Copper napthenate is non-corrosive, therefore eliminating the possibility of injurious effect on plantings. Commonly available in a green color, it may be used as a green stain. Paint may be applied over it, for the color does not come through paint, but it should not be applied over existing paint or varnish.

The method for treating gate posts is simple and inexpensive. Usually only 30 inches of the post is treated, which takes care of 24 inches below the soil and 6 inches above. Before treatment, pierce the post all around the 24-inch mark to allow the preservative solution to soak in even further. Ordinary 50-gallon oil drums can be used as containers for the treating solution.

After 24 hours of soaking, the post will have an unbroken ring of treated wood, penetrating at least one-half to three-quarters of an inch.

Choosing the lumber. A variety of materials is available for gates. On the West Coast, redwood, cedar, and fir are the most widely used. Under heavy stress, screws and nails may pull out of redwood and cedar more easily than out of fir.

Be sure to check the lumber to see that it isn’t warped. It doesn’t take much of a curve to throw a whole gate frame out of line. Sometimes you may have to go through a half dozen pieces before getting a straight one. Also check to see if the lumber is seasoned. If it is green, let it dry out for at least a month before you use it. Lay the boards on blocks to let the air circulate freely around the wood. Make sure the blocks hold the boards flat; if they sag, they may warp.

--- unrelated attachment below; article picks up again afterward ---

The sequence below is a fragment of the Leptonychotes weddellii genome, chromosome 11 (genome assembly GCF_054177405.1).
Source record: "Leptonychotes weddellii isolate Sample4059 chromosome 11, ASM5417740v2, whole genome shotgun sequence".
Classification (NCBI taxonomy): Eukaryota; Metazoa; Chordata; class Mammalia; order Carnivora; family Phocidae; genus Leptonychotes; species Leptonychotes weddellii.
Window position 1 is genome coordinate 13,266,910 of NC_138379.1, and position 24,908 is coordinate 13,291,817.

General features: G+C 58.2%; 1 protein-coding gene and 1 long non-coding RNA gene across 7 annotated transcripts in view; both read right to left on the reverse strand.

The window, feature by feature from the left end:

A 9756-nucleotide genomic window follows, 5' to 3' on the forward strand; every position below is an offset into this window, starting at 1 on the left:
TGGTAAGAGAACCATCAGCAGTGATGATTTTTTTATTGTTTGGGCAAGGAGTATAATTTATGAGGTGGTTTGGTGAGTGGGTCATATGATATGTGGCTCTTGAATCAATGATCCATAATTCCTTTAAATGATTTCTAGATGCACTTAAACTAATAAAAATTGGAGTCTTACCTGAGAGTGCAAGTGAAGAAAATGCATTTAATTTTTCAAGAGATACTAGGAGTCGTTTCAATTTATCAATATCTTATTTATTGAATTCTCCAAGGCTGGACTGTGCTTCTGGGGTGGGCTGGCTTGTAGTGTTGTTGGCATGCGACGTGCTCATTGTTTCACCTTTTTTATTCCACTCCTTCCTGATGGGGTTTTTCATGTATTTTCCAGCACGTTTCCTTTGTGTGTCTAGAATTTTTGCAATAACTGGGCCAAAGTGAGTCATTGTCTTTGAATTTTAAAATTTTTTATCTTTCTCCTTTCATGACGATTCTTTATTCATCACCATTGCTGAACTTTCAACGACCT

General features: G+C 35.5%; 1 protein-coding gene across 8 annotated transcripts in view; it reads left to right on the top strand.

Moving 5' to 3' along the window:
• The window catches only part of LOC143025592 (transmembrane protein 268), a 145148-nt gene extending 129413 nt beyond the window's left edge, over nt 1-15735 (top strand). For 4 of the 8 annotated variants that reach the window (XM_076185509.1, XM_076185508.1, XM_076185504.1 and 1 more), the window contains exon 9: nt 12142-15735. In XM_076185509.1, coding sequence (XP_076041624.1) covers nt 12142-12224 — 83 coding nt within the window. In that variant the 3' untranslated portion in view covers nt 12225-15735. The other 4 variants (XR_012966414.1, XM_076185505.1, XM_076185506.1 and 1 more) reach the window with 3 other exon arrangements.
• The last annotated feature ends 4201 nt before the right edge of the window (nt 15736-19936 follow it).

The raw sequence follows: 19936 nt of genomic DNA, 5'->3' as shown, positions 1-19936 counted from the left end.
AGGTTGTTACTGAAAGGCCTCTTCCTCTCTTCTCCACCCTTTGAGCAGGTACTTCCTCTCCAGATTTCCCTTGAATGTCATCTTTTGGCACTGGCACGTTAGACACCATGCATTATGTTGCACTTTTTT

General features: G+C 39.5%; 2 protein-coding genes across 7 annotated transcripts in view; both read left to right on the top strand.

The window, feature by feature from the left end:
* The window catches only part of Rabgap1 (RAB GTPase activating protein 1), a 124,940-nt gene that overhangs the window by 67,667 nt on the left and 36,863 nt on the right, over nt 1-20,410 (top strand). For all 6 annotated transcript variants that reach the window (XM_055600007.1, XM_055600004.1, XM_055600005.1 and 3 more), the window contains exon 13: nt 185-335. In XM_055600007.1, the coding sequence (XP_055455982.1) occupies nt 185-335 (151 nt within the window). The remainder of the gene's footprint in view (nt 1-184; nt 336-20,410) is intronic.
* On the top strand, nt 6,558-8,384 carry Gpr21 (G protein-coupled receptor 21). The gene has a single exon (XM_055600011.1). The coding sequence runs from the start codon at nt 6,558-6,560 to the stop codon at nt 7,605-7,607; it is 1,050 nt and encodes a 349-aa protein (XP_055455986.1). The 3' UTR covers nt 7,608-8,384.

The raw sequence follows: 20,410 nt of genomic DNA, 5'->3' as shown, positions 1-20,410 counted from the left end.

Most wood gates have 2 by 4-inch frames covered with some type of siding. You can use lighter frames if the siding is exterior plywood or other light, one-piece paneling material. These won’t sag, but they usually need support to keep them from bowing, and to give you a place to fasten hinges and latches.

Assuming you are using the standard 2 by 4 frame and 4 by 4 posts, first measure the distance between the posts (take the measurements both at bottom and top). Leave at least ½ to % inch between the latch post and the gate frame . This allows space for the gate to swing without nicking or binding the edge of the post. A tightly fitting gate may look neat, but chances are it won’t open easily.

If you’re not handy at keeping track of fractions and other measurements, use a straight 1 by 1 garden stake as a guide. Holding it level between the gate posts, mark off the latch post, the ½ to 1/2-inch swing space, the gate frame member, hinge space, and the hinge post. You can build the gate frame using this as your only guide.

Make sure you cut square corners on all frame members. Check the ends you don’t cut, since they’re not always cut square at the sawmill. It’s always a good idea to drill screw and nail holes. Use a bit that’s slightly smaller in diameter than the screw or nail. Include a water-resistant glue on joints when you assemble. Use galvanized or other treated hardware that won’t corrode and discolor the wood.


A gate must be rigid or it will sag. The most commonly used brace is a 2 by 4, set diagonally from the bottom corner of the frame on the hinge post side to the top corner of the latch side. This actually pushes up the frame from the bottom of the hinge.